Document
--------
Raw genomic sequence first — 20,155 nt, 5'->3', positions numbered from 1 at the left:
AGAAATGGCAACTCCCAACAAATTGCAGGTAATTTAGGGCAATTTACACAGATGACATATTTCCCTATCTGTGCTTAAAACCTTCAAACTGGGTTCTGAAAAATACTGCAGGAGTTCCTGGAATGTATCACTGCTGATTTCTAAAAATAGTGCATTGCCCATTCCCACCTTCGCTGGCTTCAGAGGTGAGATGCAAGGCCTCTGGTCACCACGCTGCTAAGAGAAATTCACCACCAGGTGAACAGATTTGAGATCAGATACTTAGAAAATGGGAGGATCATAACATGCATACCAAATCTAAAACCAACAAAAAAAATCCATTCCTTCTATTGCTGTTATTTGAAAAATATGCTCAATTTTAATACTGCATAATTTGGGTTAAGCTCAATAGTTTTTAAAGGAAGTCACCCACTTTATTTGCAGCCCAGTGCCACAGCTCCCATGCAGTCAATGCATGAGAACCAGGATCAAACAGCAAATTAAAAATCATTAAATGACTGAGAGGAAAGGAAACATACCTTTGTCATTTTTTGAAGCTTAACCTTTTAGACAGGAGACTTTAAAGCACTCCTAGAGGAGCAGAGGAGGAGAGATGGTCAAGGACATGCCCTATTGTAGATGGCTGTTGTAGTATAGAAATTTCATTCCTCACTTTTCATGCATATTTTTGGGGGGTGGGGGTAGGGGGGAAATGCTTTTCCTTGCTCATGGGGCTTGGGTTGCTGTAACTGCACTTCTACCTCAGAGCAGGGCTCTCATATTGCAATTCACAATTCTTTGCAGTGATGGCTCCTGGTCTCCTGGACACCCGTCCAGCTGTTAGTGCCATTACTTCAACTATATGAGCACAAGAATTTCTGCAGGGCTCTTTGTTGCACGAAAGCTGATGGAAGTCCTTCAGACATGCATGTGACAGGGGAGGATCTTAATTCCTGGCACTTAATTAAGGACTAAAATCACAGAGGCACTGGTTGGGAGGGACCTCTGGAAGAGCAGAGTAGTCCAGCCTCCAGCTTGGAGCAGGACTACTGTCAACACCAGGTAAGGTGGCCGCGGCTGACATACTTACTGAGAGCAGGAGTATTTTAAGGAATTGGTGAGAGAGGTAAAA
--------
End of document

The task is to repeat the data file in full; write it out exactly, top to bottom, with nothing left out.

Raw genomic sequence first — 20,155 nt, 5'->3', positions numbered from 1 at the left:
AGAAATGGCAACTCCCAACAAATTGCAGGTAATTTAGGGCAATTTACACAGATGACATATTTCCCTATCTGTGCTTAAAACCTTCAAACTGGGTTCTGAAAAATACTGCAGGAGTTCCTGGAATGTATCACTGCTGATTTCTAAAAATAGTGCATTGCCCATTCCCACCTTCGCTGGCTTCAGAGGTGAGATGCAAGGCCTCTGGTCACCACGCTGCTAAGAGAAATTCACCACCAGGTGAACAGATTTGAGATCAGATACTTAGAAAATGGGAGGATCATAACATGCATACCAAATCTAAAACCAACAAAAAAAATCCATTCCTTCTATTGCTGTTATTTGAAAAATATGCTCAATTTTAATACTGCATAATTTGGGTTAAGCTCAATAGTTTTTAAAGGAAGTCACCCACTTTATTTGCAGCCCAGTGCCACAGCTCCCATGCAGTCAATGCATGAGAACCAGGATCAAACAGCAAATTAAAAATCATTAAATGACTGAGAGGAAAGGAAACATACCTTTGTCATTTTTTGAAGCTTAACCTTTTAGACAGGAGACTTTAAAGCACTCCTAGAGGAGCAGAGGAGGAGAGATGGTCAAGGACATGCCCTATTGTAGATGGCTGTTGTAGTATAGAAATTTCATTCCTCACTTTTCATGCATATTTTTGGGGGGTGGGGGTAGGGGGGAAATGCTTTTCCTTGCTCATGGGGCTTGGGTTGCTGTAACTGCACTTCTACCTCAGAGCAGGGCTCTCATATTGCAATTCACAATTCTTTGCAGTGATGGCTCCTGGTCTCCTGGACACCCGTCCAGCTGTTAGTGCCATTACTTCAACTATATGAGCACAAGAATTTCTGCAGGGCTCTTTGTTGCACGAAAGCTGATGGAAGTCCTTCAGACATGCATGTGACAGGGGAGGATCTTAATTCCTGGCACTTAATTAAGGACTAAAATCACAGAGGCACTGGTTGGGAGGGACCTCTGGAAGAGCAGAGTAGTCCAGCCTCCAGCTTGGAGCAGGACTACTGTCAACACCAGGTAAGGTGGCCGCGGCTGACATACTTACTGAGAGCAGGAGTATTTTAAGGAATTGGTGAGAGAGGTAAAA